A few years ago I read an article that was both comforting and disconcerting. It was comforting because after reading it I understood our situation a bit better and I knew I wasn’t alone. It was disconcerting because I didn’t want to accept the reality of what it contained. In the article, the children are described this way (bold mine):
They are spirited individuals who live life with passion and determination, firing out an endless stream of questions and often recklessly pursuing their own desires (like Edison, who wanted to see how fire worked and accidentally burned his father’s barn to the ground).
“They are conundrums, children with a profile that is both intriguing and maddening,” explains Palladino. “These children are appealing, daring and entertaining. Yet they are frustrating, demanding and difficult to raise.”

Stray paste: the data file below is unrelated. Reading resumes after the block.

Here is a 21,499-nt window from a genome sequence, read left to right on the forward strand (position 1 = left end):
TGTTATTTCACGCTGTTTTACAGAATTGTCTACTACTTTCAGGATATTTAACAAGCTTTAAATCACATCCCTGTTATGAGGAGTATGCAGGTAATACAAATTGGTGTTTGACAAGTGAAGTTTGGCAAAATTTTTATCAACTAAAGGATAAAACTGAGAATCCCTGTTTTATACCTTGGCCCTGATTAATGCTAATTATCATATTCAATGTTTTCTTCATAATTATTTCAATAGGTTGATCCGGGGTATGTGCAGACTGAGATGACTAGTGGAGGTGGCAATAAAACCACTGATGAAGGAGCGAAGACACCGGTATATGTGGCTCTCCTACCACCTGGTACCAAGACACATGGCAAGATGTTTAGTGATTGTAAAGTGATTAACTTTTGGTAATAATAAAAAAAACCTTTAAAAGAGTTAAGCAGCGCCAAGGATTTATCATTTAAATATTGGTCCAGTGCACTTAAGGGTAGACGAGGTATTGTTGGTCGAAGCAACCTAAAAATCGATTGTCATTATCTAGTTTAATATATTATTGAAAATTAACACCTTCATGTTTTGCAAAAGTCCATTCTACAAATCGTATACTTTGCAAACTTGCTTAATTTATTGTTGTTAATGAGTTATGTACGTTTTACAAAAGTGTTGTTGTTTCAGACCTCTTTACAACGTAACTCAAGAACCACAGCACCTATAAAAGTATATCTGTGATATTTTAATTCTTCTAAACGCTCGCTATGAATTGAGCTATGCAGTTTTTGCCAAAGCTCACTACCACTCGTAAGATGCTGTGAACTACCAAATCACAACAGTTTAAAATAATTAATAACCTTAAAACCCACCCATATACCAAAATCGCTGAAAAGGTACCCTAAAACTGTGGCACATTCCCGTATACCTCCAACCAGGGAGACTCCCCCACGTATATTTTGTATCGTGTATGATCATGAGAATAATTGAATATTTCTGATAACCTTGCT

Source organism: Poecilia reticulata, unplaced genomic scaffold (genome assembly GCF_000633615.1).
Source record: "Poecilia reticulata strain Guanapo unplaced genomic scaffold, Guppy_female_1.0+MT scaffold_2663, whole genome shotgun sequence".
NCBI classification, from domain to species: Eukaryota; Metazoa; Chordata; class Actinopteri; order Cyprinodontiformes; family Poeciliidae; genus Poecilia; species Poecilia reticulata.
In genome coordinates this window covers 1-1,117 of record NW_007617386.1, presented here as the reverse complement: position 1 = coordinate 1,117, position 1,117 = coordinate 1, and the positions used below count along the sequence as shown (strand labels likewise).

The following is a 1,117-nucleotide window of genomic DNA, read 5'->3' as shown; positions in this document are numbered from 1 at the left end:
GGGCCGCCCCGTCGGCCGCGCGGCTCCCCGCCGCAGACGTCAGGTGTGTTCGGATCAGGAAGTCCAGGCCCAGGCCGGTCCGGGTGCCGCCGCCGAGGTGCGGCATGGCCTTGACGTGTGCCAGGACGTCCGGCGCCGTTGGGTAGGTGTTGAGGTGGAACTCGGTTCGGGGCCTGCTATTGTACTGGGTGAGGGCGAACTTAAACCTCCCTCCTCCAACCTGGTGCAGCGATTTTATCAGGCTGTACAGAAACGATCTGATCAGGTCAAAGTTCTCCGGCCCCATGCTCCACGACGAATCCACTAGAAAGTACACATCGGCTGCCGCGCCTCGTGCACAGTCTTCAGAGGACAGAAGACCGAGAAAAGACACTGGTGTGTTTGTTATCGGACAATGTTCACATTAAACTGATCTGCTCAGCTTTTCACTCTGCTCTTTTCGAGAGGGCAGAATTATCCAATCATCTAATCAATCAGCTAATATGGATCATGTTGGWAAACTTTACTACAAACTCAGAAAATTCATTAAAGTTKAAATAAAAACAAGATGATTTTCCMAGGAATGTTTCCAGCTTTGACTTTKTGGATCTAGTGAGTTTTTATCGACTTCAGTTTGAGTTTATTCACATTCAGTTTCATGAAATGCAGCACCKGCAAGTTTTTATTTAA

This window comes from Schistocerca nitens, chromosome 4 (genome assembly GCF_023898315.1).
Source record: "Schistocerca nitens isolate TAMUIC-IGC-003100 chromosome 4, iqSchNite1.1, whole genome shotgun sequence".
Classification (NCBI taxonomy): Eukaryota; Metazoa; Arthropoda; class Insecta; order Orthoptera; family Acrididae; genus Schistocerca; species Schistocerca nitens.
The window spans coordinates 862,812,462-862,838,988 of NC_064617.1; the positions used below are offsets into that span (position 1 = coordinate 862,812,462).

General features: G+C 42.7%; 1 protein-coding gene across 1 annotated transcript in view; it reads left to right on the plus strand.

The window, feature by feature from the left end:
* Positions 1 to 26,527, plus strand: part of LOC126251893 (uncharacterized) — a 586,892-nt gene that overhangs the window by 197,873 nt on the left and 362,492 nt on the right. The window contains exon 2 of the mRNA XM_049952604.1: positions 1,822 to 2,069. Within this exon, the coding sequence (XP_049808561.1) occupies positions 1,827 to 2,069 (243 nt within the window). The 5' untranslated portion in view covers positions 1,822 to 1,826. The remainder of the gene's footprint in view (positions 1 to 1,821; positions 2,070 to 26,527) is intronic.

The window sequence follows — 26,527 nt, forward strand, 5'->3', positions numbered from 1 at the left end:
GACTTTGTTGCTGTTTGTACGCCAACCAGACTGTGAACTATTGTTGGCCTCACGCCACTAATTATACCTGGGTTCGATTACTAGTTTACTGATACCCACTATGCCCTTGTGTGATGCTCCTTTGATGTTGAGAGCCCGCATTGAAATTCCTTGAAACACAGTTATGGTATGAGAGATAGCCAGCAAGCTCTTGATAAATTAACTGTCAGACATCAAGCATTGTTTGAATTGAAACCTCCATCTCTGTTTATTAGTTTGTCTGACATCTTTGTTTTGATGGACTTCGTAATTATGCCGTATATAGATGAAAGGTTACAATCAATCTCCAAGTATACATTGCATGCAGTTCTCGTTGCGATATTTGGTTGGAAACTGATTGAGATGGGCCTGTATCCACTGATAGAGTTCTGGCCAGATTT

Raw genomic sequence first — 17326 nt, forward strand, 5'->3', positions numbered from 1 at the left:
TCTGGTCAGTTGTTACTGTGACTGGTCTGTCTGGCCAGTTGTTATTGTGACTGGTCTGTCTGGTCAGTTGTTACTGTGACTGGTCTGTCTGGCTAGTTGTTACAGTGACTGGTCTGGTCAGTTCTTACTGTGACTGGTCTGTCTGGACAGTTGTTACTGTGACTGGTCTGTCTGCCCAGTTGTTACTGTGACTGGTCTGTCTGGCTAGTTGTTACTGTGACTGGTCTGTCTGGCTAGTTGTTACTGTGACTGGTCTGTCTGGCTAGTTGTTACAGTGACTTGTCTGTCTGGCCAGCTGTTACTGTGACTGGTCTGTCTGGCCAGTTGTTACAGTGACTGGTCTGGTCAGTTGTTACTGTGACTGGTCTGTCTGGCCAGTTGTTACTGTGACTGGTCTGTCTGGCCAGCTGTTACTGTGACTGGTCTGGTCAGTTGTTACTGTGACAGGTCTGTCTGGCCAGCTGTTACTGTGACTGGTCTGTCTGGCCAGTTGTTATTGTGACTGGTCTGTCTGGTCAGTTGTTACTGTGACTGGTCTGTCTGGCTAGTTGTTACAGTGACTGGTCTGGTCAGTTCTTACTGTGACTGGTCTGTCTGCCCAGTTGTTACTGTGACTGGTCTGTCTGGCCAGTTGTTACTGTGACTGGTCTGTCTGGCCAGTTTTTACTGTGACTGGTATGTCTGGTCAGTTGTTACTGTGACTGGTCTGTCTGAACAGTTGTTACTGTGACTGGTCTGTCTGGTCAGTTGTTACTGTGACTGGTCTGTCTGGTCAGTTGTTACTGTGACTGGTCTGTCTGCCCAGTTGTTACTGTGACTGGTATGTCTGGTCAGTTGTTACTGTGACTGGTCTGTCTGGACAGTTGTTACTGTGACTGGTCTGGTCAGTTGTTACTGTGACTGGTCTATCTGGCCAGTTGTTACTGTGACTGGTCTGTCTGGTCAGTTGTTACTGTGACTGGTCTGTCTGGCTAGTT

Their temperament and intellectual style will shake the stamina of the most devoted and patient parent. “Forget mom doing anything except challenging this child,” says Julie Chapman, admissions director of the Oak Hill Academy in Dallas. “These kids are physically and mentally hyper; they can’t shut off their minds. Yoga is not going to work for them.”
To be clear, Caroline is not reckless or wild. She’s not physically hyper either. But she can be intense and spirited! I admit my heart skipped a beat when I read the bold part. I felt better to be sure. This was when things really started to click for me that Caroline was differently-wired in some significant ways which I later would understand was giftedness. It was reassuring to hear that even the most devoted and patient parents will find themselves stretched in this circumstance because I did feel really stretched.